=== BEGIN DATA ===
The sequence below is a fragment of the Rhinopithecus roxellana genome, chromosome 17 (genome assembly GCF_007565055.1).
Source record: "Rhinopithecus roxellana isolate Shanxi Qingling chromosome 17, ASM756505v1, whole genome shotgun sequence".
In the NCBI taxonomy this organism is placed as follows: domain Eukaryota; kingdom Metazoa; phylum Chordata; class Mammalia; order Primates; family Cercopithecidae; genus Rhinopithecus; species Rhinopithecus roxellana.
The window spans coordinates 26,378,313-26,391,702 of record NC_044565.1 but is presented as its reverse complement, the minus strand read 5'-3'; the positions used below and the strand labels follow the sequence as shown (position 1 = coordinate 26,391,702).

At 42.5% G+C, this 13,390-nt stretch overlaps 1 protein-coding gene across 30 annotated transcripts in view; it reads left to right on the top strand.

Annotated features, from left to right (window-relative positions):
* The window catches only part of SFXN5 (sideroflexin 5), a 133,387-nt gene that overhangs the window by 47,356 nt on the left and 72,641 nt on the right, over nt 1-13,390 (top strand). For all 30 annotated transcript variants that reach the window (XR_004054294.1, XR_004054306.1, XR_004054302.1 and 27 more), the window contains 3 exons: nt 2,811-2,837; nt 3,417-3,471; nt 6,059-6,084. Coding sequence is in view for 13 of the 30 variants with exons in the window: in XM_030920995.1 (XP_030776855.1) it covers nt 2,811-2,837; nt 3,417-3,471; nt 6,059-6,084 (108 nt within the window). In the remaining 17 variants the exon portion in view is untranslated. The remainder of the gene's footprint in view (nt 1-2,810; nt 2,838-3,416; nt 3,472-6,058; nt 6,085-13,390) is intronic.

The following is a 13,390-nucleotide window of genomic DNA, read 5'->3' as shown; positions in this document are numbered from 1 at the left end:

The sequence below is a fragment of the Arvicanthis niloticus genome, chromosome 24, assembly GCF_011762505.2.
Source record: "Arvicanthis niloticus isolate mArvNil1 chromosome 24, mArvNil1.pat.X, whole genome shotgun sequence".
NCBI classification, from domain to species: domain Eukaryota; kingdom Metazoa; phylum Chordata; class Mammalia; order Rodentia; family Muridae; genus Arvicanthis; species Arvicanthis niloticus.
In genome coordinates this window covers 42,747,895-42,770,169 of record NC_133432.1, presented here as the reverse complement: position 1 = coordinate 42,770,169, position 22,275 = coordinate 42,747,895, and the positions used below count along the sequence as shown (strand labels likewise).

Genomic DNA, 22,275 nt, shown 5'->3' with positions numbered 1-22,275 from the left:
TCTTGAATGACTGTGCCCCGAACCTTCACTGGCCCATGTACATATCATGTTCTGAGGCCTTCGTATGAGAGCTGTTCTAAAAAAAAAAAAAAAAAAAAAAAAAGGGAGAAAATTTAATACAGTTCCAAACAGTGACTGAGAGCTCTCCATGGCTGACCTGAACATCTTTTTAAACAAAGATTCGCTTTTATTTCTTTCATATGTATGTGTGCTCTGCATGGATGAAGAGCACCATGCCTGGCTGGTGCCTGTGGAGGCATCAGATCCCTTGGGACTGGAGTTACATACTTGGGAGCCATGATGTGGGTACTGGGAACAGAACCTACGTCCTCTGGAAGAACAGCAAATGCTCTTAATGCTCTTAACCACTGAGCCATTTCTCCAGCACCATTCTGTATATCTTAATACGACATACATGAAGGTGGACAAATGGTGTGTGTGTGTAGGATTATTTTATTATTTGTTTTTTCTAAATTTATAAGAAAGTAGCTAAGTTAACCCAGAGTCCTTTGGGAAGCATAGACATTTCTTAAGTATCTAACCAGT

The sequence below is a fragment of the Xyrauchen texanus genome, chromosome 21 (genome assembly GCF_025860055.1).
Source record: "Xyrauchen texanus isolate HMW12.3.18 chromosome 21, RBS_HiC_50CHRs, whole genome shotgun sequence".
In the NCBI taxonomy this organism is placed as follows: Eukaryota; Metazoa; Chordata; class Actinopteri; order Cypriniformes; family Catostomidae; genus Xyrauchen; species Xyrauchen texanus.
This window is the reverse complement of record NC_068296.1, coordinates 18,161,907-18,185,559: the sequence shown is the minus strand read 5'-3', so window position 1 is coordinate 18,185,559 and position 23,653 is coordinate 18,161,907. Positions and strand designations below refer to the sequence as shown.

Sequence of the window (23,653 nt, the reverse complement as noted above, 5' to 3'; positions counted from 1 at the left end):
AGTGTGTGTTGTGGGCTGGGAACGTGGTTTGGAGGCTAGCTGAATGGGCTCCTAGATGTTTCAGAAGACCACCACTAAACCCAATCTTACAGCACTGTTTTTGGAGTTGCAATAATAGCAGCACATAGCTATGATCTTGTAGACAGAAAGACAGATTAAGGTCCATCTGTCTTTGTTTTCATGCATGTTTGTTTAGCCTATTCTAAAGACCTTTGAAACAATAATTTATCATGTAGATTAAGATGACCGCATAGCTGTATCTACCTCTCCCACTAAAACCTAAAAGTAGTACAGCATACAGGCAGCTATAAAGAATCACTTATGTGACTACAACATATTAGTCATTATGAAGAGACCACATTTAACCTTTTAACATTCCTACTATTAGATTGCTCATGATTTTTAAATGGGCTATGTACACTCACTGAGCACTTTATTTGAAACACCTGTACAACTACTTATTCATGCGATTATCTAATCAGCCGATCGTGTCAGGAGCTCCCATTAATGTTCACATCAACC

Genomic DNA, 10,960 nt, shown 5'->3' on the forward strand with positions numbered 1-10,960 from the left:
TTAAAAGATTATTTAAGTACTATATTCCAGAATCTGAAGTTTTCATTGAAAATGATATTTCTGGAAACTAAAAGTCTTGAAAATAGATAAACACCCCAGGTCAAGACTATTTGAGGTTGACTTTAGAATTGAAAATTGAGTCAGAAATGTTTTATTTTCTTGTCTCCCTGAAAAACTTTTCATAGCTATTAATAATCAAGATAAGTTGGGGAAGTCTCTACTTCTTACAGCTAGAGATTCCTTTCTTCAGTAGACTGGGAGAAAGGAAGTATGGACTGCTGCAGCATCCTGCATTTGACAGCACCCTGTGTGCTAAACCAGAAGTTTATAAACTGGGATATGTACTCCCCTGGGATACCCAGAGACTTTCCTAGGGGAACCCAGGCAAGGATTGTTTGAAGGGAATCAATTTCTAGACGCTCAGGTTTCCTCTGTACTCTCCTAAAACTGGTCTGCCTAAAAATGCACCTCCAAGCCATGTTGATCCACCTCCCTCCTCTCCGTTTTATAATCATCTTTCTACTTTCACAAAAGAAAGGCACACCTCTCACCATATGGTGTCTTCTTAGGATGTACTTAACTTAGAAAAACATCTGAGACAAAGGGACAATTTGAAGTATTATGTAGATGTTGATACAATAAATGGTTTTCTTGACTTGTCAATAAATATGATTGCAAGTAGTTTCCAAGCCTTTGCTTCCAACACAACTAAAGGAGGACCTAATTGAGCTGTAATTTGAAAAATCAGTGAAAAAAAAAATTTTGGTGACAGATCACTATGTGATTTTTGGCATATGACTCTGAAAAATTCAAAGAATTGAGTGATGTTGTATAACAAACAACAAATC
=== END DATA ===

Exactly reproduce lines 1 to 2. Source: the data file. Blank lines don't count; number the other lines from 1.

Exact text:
The sequence below is a fragment of the Rhinopithecus roxellana genome, chromosome 17 (genome assembly GCF_007565055.1).
Source record: "Rhinopithecus roxellana isolate Shanxi Qingling chromosome 17, ASM756505v1, whole genome shotgun sequence".